is the largest European beetle – males can reach up to 9 cm in length (including their mandibles), while females are smaller with inconspicuous mandibles. Male mandibles are not intended for hunting or defence, but as a weapon in battles with other males that they undergo in the crowns of old trees. After mating, females lay eggs in rotting trunks, cavities, and roots of old and massive trees, mainly oaks, but also other species of deciduous trees. The larvae hatch from the eggs and take up to five years to develop, growing up to 10 cm in size. The larvae make a cocoon from rotten wood and their droppings and pupate.
Adult individuals can be seen from the end of May until about August, so they live only a few weeks and die after mating. Stag beetles live in open canopy middle deciduous forests with large trees. Nowadays, we can find them mainly in chateau parks, avenues, gardens, and on the banks of ponds, where they look for old dying trees, their trunks and stumps. These places are reminiscent in their structure of wood pastures; these were very common in the past but are now almost non-existent in our landscape, and therefore the beetles are pushed into the vicinity of towns and villages. In the Czech Republic, the stag beetle occurs mainly in South and Central Moravia and in the warmest parts of Central, South, and North Bohemia.
Clouded Apollo (Parnassius mnemosyne)
is another species of open canopy middle deciduous forests. It is a striking, large butterfly, whose adults fly from late April to early July only on sunny days. After mating, the females look for places in partial shade where fumewort (Corydalis solida) grows. There they lay eggs in conifer leaf litter and dry leaves. In the following spring, caterpillars hatch from the eggs; they feed on fumewort before it flowers and then pupate. In May and June of the same year, an adult butterfly emerges from the pupa. Clouded Apollos cannot survive in a dense forest, even if carpets of fumewort grow there. They look only for sunny deciduous forests or their edges, which must be sufficiently open. A necessary condition is the connection of open canopy middle forests to flowering meadows, where butterflies mate and look for nectar plants. Clouded Apollo has already become extinct in Bohemia and survives in only a few sites in Moravia. It often lives under power lines, where self-seeding woody plants are regularly cleared.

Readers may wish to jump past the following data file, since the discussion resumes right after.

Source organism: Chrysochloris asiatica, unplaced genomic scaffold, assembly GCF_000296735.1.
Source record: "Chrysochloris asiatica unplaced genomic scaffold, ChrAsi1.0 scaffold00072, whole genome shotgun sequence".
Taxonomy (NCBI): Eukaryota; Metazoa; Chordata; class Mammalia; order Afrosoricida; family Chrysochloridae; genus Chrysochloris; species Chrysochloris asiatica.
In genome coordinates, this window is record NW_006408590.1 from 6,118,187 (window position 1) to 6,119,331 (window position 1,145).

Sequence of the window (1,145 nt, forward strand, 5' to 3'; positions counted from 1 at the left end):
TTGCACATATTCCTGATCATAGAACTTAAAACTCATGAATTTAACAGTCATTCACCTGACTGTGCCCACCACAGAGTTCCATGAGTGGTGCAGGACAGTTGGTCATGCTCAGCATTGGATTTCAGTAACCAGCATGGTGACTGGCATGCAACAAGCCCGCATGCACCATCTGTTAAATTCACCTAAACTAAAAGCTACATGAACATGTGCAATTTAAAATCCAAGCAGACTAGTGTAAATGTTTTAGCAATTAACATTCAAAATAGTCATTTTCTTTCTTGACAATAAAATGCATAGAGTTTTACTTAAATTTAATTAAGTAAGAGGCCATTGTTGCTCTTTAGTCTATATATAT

Large blue, dusky large blue, and scarce large blue (Maculinea arion, M. nausithous, and M. teleius)
The project is also focused on three types of blue butterfly which have a complex development cycle and are tied to meadows and pastures in our landscape. The first species is the large blue, our largest blue butterfly. Part of the White Carpathians and Beskydy, especially in the Valašsko region, are one of the last places where relatively viable and stable populations occur. Butterfly caterpillars live mainly on thyme and oregano. Then they descend to the ground, where they are found by workers ants of the Myrmica genus, who take them to their nest in the ground and take care of them. However, the caterpillars are not as innocent as they might seem, as they feed on ant larvae. Large blue lives on dry, south-facing extensive pastures with a disrupted sward. The sheep that graze here avoid thyme, which they do not like. Ants also like such pastures. The butterfly needs more areas with ants and thyme to survive in the landscape. It is proven that some of the populations become extinct here and there, either due to disease or bad weather, and it is necessary that there are more such small micro populations nearby. But in time, butterflies from a neighbouring population can re-colonize a pasture abandoned for a short time. The complex development cycle, decline in grazing, and encroachment of shrubs onto pastures have brought this species to the brink of extinction. The change in management and the decline of this species is closely related to the disappearance of traditional farmers, which we can still encounter in the Valašsko region.
The other two target butterfly species, which are also dependent on Myrmica ants, have a similar development cycle. They are dusky large blue and scarce large blue. Unlike the previous species, they need great burnet for the development of caterpillars, which grows on wet meadows. The causes of the loss of these butterflies are also known: the wet meadow habitats with its rare inhabitants suffered as a result of improvement of the landscape and drainage of wetlands.
This species is the rarest in our project: it requires a mosaic of open canopy middle forests, gently cut meadows with nectar and a food plant – broom (Chamaecytisus nigricans, Ch. ratisbonensis and Ch. supinus; in White Carpathians Ch. virescens), and places left uncut for at least one year. And all this on large areas. It has been missing in the Czech Republic since 2010 and in Slovakia, according to the latest estimates, its population is about to collapse. It is disappearing even in Romania, where until recently there were large populations.